Schools can join in with a series of projects to understand the S&DR and spark pupils’ interest in technology, engineering and invention, as well as knowledge sharing events and conferences for the wider public. The celebrations will also form part of County Durham’s bid to be UK City of Culture 2025.
Tees Valley mayor, Ben Houchen, said: “The Stockton & Darlington Railway helped put our region on the map, shaping the world thanks to its innovation and our rich rail heritage is one to be rightly applauded. That’s why I’ve backed the programme, including Darlington’s Rail Heritage Quarter, with £21million of funding.
“These extensive plans, touching on every part of the 26-mile line, will help educate, inspire and entertain, and give us a whole calendar of events, exhibitions and engagement to look forward to after a difficult couple of years.
“More than that, it will undoubtedly boost visitors eager to learn our story and see the historic locomotives on display, in turn supporting our other brilliant businesses. This is a celebration of national – if not international – importance and we’re ready to deliver.”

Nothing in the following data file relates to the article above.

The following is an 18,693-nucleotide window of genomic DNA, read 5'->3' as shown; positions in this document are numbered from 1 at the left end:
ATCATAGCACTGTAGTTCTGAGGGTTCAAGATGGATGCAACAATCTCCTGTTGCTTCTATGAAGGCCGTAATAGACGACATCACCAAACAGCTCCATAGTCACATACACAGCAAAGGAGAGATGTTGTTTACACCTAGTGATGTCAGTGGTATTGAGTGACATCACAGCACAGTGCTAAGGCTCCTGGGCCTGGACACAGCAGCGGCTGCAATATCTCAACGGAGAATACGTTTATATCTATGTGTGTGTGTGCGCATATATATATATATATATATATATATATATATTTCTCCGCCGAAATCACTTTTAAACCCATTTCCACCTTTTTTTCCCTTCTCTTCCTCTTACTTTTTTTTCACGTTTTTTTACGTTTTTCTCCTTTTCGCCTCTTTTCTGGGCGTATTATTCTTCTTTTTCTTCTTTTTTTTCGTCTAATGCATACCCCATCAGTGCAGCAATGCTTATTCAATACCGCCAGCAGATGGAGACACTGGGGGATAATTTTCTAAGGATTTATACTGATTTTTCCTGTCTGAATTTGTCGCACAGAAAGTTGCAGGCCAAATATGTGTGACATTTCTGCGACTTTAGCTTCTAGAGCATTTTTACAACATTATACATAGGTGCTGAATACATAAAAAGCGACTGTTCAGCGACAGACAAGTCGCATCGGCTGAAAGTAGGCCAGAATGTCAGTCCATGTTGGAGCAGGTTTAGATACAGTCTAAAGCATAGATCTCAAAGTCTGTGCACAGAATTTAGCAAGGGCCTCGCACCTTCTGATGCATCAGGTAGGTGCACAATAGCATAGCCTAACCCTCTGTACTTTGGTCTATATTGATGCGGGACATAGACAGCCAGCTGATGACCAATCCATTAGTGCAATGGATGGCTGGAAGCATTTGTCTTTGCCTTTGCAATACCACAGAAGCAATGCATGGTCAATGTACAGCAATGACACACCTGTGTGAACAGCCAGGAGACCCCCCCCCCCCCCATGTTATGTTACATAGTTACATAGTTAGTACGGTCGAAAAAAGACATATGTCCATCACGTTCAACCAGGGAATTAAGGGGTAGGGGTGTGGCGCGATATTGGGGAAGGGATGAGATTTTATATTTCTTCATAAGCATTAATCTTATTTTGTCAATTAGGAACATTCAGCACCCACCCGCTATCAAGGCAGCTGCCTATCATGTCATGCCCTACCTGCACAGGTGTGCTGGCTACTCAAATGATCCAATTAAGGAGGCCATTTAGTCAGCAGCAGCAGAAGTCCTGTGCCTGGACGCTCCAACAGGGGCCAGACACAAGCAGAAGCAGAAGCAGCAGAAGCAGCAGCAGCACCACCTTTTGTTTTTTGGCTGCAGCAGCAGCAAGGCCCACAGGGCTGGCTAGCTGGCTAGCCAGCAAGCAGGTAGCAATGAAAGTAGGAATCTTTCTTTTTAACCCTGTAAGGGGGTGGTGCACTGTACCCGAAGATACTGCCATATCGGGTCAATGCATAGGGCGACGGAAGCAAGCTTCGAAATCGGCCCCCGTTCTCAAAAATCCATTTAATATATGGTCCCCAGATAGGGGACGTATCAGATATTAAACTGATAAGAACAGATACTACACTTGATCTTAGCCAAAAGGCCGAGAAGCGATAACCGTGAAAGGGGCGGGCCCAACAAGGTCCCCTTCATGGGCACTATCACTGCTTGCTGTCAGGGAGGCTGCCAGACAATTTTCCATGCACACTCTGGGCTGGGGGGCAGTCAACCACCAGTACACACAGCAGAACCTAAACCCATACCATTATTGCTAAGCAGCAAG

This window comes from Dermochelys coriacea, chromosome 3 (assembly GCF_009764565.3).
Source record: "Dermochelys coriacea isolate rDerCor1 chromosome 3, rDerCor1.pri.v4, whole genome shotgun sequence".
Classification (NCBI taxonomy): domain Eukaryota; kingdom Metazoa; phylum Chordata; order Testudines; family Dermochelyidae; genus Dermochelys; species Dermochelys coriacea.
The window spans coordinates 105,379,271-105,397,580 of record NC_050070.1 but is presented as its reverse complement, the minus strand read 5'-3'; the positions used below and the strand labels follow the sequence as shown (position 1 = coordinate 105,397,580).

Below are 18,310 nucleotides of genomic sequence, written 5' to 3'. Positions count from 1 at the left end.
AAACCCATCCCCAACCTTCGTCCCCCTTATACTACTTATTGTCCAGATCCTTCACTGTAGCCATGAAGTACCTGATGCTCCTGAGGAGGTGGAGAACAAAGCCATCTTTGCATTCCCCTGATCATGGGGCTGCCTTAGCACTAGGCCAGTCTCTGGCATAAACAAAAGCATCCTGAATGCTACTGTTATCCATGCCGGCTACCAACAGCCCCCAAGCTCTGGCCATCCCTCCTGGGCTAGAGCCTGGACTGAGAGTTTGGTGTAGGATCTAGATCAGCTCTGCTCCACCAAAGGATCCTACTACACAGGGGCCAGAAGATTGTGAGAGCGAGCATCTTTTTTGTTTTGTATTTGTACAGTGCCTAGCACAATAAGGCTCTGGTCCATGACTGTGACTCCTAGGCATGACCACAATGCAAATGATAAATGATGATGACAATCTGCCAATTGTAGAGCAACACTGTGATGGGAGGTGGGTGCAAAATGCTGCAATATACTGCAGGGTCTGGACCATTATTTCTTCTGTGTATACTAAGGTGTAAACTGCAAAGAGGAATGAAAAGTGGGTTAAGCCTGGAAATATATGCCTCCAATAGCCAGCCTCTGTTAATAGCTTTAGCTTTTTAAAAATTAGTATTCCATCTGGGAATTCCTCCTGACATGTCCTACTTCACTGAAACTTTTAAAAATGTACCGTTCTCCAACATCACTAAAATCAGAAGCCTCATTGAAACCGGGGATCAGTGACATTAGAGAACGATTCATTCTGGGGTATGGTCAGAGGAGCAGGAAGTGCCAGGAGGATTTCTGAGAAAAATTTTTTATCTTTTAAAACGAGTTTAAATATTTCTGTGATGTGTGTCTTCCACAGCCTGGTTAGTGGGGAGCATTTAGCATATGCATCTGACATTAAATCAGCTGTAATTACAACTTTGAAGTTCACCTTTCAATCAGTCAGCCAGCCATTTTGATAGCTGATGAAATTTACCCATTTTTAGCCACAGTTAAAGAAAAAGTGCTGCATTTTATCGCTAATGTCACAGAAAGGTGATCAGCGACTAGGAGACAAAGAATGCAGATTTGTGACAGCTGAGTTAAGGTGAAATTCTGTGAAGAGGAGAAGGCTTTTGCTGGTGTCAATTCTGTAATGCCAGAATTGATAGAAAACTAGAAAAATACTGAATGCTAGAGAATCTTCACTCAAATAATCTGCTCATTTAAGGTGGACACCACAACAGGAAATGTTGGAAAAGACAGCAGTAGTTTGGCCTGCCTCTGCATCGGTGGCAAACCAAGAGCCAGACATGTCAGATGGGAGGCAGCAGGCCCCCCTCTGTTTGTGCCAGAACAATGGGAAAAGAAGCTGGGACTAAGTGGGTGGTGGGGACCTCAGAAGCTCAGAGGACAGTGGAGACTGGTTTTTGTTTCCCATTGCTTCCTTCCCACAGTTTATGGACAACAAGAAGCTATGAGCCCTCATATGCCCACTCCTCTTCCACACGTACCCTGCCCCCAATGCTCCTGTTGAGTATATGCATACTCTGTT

The plans were outlined in a Stockton-on-Tees Borough Council Cabinet report, seeking approval of the celebrations and to identify resources for delivery, which will go before Cabinet on 20 January.
Councillor Jim Beall, Stockton-on-Tees Borough Council’s cabinet member for health, leisure and culture, said: “I am pleased and proud to be part of the Board that has developed these exciting and ambitious plans for 2025, which will inspire local communities and visitors from far and wide.
“We are looking forward to continuing our preparations alongside the range of partners who are involved in this exciting project.”